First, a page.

There probably isn’t an internet user among us who hasn’t shared a meme at one time or another. Since the birth of social media, memes have become a popular way to communicate, share a humorous message and a frivolous moment of light relief. But behind the jokey façade, has the meme become a vehicle that propagates stereotypes and views that would be considered, in other formats, unacceptable?
Dr Siân Brooke, a researcher in the Department of Methodology at LSE, argues that the meme is anything but powerless. Her research into the ways people communicate on anonymous forums such as Reddit or 4Chan, and the way coders interact at hackathons, shows that memes have become a powerful way to spread and embed gender stereotypes, helping to replicate the power structures of the offline world online.
A self-taught coder, Dr Brooke has carried out multi-sited ethnographic research at seven hackathons, as well as created online platforms to explore how people interact in an anonymous online setting. She is currently based in Berlin, where she will be spending the year studying, among other things, the interactions of the Chaos Computer Club, Europe’s largest association of hackers.
"Gender Studies and Data Science are not normally disciplines that are that friendly to each other,” she says. “But this combination is necessary to understand how toxicity in tech cultures and Incels work, because you need to have an understanding of what sexism looks like within that arena, of how knowledge is gatekept, and how that then moves into this hostility towards women and minorities that we see most clearly with Incels. Also, sometimes it’s as simple as to get the jokes, you need a bit of the technical understanding.”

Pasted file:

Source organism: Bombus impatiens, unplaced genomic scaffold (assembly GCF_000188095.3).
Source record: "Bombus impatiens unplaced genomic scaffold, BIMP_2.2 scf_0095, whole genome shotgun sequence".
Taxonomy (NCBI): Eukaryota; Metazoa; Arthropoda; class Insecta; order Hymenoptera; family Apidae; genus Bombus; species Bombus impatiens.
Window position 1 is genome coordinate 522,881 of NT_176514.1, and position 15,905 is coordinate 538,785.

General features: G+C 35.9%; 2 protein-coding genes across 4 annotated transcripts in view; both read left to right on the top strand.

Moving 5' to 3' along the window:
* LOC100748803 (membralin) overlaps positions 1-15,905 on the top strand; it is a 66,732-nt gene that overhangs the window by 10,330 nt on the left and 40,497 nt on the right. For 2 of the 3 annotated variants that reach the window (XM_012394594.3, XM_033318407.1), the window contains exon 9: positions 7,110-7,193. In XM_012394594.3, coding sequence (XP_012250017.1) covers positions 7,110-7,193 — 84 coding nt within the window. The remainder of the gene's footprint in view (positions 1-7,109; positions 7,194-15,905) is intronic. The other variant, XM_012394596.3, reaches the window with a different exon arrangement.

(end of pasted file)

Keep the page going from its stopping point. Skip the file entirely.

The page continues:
My research looks at the way some memes are being used to spread and normalise sexist and misogynistic views that these men online then start to identify with.
Using humour to spread hate
This understanding is necessary because stereotypes are often spread and strengthened through innuendo and humour, an issue she explores in several papers. “I first started looking at gender in memes and on anonymous forums because I found this notion of how gender works in anonymity to be really interesting,” Dr Brooke explains. “Why do people act a certain way? How can anonymous spaces be sexist? And how is gender understood in online communities?”
“Often the sexism in these memes is quite mundane – it’s these soft experiences where if you’re a woman, it’s repeating sexism you’ve encountered elsewhere, where sexism itself can even be the butt of the joke.”
The sexism may often be mundane, but the impact of these online discourses has been anything but, Dr Brooke argues, with memes on chat forums used as a way to establish a hierarchy of gender that has led to a culture of online toxicity. At its most extreme, this has encouraged a rise in men self-identifying as Incels – men who consider themselves unable to attract women – a belief that is accompanied by derogatory and hostile opinions of women.